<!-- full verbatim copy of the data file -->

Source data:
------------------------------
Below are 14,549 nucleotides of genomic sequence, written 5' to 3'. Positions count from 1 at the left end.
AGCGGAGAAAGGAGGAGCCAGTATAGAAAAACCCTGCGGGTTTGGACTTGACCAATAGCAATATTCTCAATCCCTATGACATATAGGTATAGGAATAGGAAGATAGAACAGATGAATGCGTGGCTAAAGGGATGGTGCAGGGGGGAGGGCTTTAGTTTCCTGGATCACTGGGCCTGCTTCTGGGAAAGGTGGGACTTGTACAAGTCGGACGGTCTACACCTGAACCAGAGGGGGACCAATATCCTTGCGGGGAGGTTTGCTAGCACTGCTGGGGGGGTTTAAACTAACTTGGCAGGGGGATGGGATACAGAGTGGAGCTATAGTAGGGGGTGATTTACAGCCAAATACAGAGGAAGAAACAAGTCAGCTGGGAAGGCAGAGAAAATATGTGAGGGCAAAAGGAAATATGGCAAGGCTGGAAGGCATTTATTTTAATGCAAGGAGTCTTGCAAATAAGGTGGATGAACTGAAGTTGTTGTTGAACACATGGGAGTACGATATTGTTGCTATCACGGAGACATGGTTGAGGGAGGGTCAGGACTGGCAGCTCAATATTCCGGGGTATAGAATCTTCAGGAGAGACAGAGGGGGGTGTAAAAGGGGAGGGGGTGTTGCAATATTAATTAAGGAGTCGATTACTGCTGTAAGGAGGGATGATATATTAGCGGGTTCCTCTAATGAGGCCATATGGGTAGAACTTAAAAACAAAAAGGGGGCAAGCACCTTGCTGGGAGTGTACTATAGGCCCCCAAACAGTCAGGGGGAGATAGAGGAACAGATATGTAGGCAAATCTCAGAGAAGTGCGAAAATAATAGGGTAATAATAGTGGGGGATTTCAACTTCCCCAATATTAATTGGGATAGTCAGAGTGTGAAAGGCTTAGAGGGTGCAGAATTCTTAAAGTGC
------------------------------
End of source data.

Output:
Below are 14,549 nucleotides of genomic sequence, written 5' to 3'. Positions count from 1 at the left end.
AGCGGAGAAAGGAGGAGCCAGTATAGAAAAACCCTGCGGGTTTGGACTTGACCAATAGCAATATTCTCAATCCCTATGACATATAGGTATAGGAATAGGAAGATAGAACAGATGAATGCGTGGCTAAAGGGATGGTGCAGGGGGGAGGGCTTTAGTTTCCTGGATCACTGGGCCTGCTTCTGGGAAAGGTGGGACTTGTACAAGTCGGACGGTCTACACCTGAACCAGAGGGGGACCAATATCCTTGCGGGGAGGTTTGCTAGCACTGCTGGGGGGGTTTAAACTAACTTGGCAGGGGGATGGGATACAGAGTGGAGCTATAGTAGGGGGTGATTTACAGCCAAATACAGAGGAAGAAACAAGTCAGCTGGGAAGGCAGAGAAAATATGTGAGGGCAAAAGGAAATATGGCAAGGCTGGAAGGCATTTATTTTAATGCAAGGAGTCTTGCAAATAAGGTGGATGAACTGAAGTTGTTGTTGAACACATGGGAGTACGATATTGTTGCTATCACGGAGACATGGTTGAGGGAGGGTCAGGACTGGCAGCTCAATATTCCGGGGTATAGAATCTTCAGGAGAGACAGAGGGGGGTGTAAAAGGGGAGGGGGTGTTGCAATATTAATTAAGGAGTCGATTACTGCTGTAAGGAGGGATGATATATTAGCGGGTTCCTCTAATGAGGCCATATGGGTAGAACTTAAAAACAAAAAGGGGGCAAGCACCTTGCTGGGAGTGTACTATAGGCCCCCAAACAGTCAGGGGGAGATAGAGGAACAGATATGTAGGCAAATCTCAGAGAAGTGCGAAAATAATAGGGTAATAATAGTGGGGGATTTCAACTTCCCCAATATTAATTGGGATAGTCAGAGTGTGAAAGGCTTAGAGGGTGCAGAATTCTTAAAGTGC